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|William J. "Bill" Quirk|
|Member of the California State Assembly
from the 20th district
December 3, 2012
|Preceded by||Mary Hayashi (redistricted)|
September 1, 1946 |
Summit, New Jersey
|Alma mater||Columbia University (BS) (PhD)|
William J. "Bill" Quirk is an American politician currently serving in the California State Assembly. He is a Democrat representing the 20th Assembly District, which encompasses the southern East Bay of the San Francisco Bay Area.
After earning his Ph.D. in Astrophysics from Columbia at the age of 24, Bill became a postdoctoral fellow at the California Institute of Technology in Pasadena, where he published papers on Galactic Structure.
Upon returning to New York City, Bill joined NASA as a research scientist and developed the Goddard Institute Climate Model, which he used for some of the first studies of climate change. Bill left NASA to work at the management consulting firm, McKinsey and Company in New York City in their computer system practice. Bill then worked in the computer industry in Silicon Valley before settling into a career at the Lawrence Livermore National Lab (LLNL), where he established himself in the fields of atmospheric science and nuclear technology design. Bill became this country’s expert in nuclear programs in numerous foreign countries. Bill prepared reports for the Presidential Daily Brief and played a key role in the negotiations for the Nuclear Test Ban Treaty. Teaching physics at Columbia, Caltech and UC Davis helped Bill formulate his lifelong interest in education.
Quirk was a physicist at Lawrence Livermore National Lab for 26 years 1979-2005. In 1996, he helped break the deadlock in the negotiations of the Comprehensive Nuclear-Test-Ban Treaty In the early '90s, he also showed that the plutonium parts of nuclear weapons could be reused. This resulted in the closing of the Rocky Flats plutonium fabrication facility near Denver. This removed the threat of a major environment disaster in the Denver metropolitan area. There had already been a major fire at the facility that had threatened to spread plutonium oxide across the metropolitan area.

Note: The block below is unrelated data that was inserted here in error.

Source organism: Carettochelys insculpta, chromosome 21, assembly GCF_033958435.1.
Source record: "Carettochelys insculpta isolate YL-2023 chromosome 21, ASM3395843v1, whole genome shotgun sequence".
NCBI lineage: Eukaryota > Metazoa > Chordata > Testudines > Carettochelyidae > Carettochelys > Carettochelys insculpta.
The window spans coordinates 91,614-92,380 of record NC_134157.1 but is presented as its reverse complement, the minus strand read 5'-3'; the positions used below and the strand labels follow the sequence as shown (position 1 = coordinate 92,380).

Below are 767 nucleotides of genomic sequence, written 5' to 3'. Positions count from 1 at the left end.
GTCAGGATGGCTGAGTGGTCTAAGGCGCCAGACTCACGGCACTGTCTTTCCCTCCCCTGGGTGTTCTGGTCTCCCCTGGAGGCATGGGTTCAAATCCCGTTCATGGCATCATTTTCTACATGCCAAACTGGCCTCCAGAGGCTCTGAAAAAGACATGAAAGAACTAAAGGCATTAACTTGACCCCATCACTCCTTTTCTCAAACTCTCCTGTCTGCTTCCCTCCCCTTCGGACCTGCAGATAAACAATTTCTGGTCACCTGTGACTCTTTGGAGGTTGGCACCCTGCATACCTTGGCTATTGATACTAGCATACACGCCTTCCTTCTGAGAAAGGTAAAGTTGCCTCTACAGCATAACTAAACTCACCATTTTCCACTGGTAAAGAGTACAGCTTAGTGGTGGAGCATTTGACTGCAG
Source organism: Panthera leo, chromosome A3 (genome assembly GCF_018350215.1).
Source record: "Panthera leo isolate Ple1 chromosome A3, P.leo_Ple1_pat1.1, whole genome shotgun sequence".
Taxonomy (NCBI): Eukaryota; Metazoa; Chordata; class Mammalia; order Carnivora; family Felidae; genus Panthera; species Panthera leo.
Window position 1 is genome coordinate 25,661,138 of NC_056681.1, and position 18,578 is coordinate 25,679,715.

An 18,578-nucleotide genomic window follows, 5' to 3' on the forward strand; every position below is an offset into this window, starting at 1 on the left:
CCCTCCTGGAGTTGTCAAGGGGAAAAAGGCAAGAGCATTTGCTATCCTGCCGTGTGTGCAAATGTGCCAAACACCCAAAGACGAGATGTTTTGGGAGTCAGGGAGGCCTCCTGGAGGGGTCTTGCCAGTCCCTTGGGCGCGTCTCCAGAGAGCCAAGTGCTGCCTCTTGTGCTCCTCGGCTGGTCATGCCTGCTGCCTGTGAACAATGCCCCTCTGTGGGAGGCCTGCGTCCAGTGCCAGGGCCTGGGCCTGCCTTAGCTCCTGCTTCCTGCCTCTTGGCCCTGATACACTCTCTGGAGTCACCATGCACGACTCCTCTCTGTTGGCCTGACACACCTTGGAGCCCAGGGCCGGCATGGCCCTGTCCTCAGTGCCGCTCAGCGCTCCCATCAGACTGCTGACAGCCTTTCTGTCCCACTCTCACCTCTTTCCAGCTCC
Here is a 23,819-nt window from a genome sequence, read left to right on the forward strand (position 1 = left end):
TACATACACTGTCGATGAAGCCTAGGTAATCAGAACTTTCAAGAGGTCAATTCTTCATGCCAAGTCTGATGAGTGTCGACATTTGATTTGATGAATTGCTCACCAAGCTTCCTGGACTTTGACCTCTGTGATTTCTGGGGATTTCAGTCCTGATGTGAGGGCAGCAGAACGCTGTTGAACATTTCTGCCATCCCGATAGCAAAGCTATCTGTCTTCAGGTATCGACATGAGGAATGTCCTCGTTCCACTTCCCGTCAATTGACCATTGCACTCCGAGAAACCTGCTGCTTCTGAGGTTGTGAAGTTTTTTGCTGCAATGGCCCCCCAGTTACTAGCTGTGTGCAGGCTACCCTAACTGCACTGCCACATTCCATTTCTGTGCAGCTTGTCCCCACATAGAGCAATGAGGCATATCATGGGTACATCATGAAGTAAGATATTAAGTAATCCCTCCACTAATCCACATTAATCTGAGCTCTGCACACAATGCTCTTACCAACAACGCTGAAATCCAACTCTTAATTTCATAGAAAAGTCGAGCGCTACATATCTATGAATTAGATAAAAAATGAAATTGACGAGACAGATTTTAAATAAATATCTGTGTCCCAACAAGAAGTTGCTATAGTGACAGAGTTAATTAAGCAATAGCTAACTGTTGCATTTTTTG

Bill served from 2004-12 on the Hayward City Council. While on the Council, Bill served on the Board of Bay Area Water Supply and Conservation Agency, and the Hayward Area Shoreline Planning Agency. While on the city council, Bill has been dedicated to revitalizing Hayward through promoting jobs and safe and clean neighborhoods.
California State Assembly
Since being elected to the California State Assembly in November 2012, Bill has served on 5 committees: Rules, which determines what committees bills are sent to. Appropriations, which determines whether bills that appropriate funds can proceed to a vote of the full assembly. Utilities and Commerce that deals with the state’s telecommunication, electric, gas, and water utilities. Agriculture and Public Safety.
In 2014, Quirk authored a bill that made it easier to get domestic violence restraining orders in California. The bill AB2089 goes into effect January 1, 2015.
2014 California State Assembly
|California's 20th State Assembly district election, 2014|
|Democratic||Bill Quirk (incumbent)||31,882||66.0|
|No party preference||Luis Reynoso||5,186||10.7|
|Democratic||Bill Quirk (incumbent)||56,144||71.8|
2016 California State Assembly
|California's 20th State Assembly district election, 2016|
|Democratic||Bill Quirk (incumbent)||66,526||77.7|
|Republican||Luis A. Wong||19,078||22.3|
|Democratic||Bill Quirk (incumbent)||114,001||74.3|
|Republican||Luis A. Wong||39,507||25.7|
Bill and his wife Laurel moved to the Hayward area in 1978. They raised two children who attended Moreau Catholic High School and the University of California. Since moving to Hayward in 1978, Bill served the community as President of Hayward Friends of the Library and Chair, Hayward Library Commission. He is a Member of Hayward Rotary, the Hayward Arts Council and the Hayward Area Historical Society.